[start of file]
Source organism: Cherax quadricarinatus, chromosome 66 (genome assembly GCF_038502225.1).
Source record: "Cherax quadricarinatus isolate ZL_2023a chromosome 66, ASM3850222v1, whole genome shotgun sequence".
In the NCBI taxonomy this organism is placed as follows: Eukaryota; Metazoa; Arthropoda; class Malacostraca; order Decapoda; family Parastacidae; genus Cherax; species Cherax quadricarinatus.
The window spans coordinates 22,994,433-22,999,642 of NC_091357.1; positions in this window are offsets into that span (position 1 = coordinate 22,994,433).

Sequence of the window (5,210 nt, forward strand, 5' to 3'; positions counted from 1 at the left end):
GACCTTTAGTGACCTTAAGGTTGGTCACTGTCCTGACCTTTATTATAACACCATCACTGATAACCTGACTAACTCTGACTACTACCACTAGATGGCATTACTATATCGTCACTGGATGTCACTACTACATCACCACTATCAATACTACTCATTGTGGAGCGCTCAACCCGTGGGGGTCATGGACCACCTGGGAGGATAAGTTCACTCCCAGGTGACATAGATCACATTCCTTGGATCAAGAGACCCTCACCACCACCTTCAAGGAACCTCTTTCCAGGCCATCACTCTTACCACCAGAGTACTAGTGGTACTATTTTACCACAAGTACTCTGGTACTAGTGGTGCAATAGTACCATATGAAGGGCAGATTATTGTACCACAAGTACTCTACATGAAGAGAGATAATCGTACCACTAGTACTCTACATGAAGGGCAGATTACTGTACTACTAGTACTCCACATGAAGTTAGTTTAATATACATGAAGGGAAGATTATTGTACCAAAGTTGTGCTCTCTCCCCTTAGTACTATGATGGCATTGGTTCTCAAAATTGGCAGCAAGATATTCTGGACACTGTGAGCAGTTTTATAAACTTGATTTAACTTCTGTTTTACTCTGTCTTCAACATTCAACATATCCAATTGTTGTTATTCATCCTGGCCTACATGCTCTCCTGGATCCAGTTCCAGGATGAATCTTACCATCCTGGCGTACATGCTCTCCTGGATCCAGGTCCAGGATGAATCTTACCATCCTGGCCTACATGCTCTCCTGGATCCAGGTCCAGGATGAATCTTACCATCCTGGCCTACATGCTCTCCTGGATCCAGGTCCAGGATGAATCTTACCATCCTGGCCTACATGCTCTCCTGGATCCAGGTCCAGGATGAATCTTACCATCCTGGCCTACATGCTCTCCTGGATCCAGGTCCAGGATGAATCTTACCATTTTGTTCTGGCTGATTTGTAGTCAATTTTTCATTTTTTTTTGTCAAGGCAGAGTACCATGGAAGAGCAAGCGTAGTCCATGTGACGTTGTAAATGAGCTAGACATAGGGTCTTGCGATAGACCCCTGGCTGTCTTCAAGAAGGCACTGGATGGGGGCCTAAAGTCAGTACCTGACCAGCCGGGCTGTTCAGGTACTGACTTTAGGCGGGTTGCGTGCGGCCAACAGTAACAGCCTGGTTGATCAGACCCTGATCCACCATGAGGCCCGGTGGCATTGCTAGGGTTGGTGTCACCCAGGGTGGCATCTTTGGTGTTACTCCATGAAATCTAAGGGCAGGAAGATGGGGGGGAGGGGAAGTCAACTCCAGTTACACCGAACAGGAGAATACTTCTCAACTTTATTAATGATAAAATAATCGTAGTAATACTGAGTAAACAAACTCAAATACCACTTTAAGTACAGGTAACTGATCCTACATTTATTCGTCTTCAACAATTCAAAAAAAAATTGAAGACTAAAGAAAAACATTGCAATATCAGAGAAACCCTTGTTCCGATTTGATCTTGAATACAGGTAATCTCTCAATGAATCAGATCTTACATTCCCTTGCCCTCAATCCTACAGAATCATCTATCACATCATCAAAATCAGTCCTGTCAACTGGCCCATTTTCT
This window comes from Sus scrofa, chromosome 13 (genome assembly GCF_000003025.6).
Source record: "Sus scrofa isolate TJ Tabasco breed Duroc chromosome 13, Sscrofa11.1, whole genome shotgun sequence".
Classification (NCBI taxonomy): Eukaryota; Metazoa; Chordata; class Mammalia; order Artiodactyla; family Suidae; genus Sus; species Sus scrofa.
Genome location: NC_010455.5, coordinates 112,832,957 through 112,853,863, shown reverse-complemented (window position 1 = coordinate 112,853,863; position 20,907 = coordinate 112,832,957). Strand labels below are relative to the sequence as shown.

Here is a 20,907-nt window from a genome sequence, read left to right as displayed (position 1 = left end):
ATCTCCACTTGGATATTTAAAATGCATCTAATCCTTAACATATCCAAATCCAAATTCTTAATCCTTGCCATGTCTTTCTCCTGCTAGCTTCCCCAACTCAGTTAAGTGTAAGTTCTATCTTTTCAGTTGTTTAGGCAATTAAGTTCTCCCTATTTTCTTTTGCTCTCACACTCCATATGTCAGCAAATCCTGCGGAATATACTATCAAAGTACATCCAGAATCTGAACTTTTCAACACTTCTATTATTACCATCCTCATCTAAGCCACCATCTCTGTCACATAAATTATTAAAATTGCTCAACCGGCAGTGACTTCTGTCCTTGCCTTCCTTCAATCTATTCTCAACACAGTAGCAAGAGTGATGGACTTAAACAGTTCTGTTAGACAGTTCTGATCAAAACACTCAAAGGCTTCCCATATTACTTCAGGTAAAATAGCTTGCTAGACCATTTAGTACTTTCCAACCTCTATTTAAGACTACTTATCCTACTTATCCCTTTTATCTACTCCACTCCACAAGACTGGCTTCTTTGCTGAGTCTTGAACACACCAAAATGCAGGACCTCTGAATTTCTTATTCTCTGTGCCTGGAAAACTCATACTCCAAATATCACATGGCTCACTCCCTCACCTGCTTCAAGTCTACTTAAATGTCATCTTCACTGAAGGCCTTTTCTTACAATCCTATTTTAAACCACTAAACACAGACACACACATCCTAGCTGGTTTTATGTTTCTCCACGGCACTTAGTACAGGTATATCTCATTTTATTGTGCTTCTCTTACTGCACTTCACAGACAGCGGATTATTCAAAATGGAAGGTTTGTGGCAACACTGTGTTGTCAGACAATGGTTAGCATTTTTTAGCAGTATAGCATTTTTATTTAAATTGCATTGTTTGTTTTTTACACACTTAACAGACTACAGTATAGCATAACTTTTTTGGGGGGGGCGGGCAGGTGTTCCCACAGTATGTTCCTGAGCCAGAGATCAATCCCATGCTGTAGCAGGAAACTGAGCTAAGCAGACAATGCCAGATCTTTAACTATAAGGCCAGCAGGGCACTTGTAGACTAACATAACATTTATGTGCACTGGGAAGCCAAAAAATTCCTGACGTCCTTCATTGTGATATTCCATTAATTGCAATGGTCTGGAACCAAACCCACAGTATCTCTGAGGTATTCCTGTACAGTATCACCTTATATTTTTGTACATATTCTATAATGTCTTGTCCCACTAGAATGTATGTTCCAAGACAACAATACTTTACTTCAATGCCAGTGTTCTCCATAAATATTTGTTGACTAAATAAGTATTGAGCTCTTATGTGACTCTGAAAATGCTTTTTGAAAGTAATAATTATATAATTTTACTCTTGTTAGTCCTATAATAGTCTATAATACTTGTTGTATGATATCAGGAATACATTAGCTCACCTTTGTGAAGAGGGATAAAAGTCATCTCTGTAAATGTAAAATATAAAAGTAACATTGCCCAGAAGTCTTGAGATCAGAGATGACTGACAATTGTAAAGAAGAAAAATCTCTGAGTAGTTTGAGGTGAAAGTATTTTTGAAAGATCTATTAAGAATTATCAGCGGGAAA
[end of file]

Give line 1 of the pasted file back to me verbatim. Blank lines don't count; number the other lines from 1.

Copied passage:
Source organism: Cherax quadricarinatus, chromosome 66 (genome assembly GCF_038502225.1).